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The planche does not require any contraction of the abdominal muscles, so that's extremely unlikely to be what's limiting you. The natural tendency of gravity in the planche is to pull your hips down, causing your spine to flex. This is the same movement that is performed by the abs, so it is actually the opposite muscles that must be activated in a planche in order to resist gravity.

In order to hold a planche, your shoulders (anterior deltoids) must be strong enough to hold your arms away from your body, in slight flexion, when loaded with your entire bodyweight (extremely difficult), your spinal erectors must be strong enough to hold your torso straight against the weight of your hips and legs (not difficult), and your glutes must be strong enough to hold your legs up (easy). It's worth noting that as this technique is pretty much the opposite of a front lever, it uses all the opposite muscles, so those developed by training front levels (lats, abs, and hip flexors) will not be of use here.

So in pretty much all cases, anterior deltoid strength is the limiting factor. I'd recommend training this through a progression of increasing difficult planche variations, starting with the tuck planche and progressing to extending your hips and legs more and more. If you have access to weights, you could also supplement this with some decline bench front raises, performed with a supinated grip (palms facing upwards) and a bench set up at the same angle that your arms would be in in a planche (i.e. just above horizontal).

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  • I really appreciate your answer. I forgot to include this in the question,now i've edited it, I think it is an abdominal problem because doing a straddle planche I cannot raise my legs in line with my body, but they stay much lower (even if they are contracted!).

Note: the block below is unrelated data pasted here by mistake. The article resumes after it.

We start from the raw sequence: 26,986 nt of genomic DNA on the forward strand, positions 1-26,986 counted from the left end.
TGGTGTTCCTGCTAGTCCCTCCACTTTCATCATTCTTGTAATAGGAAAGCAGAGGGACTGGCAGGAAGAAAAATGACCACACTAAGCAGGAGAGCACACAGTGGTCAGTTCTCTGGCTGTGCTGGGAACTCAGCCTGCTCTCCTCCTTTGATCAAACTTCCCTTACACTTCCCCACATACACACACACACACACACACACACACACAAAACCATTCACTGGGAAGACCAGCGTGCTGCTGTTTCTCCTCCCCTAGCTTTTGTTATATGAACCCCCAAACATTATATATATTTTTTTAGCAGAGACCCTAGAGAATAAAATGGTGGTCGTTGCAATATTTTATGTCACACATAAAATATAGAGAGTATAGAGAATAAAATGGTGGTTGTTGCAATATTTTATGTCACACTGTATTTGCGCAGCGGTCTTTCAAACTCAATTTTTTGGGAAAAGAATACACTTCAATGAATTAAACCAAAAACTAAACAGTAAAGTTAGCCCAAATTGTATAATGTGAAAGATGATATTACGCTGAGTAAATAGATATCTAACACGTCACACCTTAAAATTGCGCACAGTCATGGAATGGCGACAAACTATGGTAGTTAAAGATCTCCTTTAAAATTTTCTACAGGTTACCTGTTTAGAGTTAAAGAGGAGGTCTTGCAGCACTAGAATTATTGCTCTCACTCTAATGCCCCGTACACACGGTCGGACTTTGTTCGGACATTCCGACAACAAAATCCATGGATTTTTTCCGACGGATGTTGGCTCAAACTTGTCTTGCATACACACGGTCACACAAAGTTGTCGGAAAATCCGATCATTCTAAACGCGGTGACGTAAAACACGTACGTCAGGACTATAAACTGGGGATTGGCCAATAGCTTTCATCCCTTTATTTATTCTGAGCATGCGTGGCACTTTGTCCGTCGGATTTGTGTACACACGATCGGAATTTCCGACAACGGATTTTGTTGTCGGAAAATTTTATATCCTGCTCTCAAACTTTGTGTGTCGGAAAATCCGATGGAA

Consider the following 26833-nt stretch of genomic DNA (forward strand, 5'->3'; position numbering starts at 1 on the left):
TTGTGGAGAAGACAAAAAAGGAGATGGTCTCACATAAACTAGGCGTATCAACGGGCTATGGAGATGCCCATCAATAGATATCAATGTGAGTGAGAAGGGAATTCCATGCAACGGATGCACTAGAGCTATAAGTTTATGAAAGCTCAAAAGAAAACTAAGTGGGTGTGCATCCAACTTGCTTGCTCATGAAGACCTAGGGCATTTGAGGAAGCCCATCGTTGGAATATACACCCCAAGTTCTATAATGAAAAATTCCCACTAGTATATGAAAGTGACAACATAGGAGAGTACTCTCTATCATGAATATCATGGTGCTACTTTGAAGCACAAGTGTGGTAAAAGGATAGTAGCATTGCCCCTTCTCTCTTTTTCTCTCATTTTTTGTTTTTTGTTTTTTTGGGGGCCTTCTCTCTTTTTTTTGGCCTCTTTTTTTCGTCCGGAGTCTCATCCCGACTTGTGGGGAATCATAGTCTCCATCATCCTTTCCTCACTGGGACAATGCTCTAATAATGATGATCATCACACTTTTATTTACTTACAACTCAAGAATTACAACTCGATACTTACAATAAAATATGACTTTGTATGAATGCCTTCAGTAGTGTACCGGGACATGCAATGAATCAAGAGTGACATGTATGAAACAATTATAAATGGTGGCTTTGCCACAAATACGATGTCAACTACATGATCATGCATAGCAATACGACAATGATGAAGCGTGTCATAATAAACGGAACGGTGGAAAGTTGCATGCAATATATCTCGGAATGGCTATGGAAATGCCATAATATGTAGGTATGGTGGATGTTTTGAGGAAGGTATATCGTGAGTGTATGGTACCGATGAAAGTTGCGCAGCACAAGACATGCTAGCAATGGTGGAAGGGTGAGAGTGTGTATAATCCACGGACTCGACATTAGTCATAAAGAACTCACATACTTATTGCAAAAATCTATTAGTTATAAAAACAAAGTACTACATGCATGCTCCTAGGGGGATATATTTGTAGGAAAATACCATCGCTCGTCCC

– Liiuc
    Apr 15, 2021 at 13:27
  • could it be a scapular depression problem? for example if I try to do a tuck planche max, I feel my shoulders approaching my ears.
    – Liiuc
    Apr 15, 2021 at 13:28
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    In terms of difficulty, straight planche will be hardest on the shoulders, straddle planche will be a little easier, and straddle planche will flexed hips (legs dropping towards the floor) will be easier still. So not being able to raise your legs in a straddle planche could still just be hitting the limits of your shoulder strength. Try lying face-down on a bench and performing a bench hip extension exercise. If you can raise your legs there, then your core and hips are strong enough to raise them in a planche, it's just that your shoulders might not be strong enough to hold that position. Apr 15, 2021 at 13:46
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    I don't think it would be a scapular depression problem. Your shoulders will often elevate in a tuck planche because the torso is more upright, like in dips, so gravity causes scapular elevation. But in a planche, the torso is horizontal, so gravity makes the scapulae retract instead. Apr 15, 2021 at 13:48
  • thanks man! Greatly appreciated!
    – Liiuc
    Apr 15, 2021 at 14:13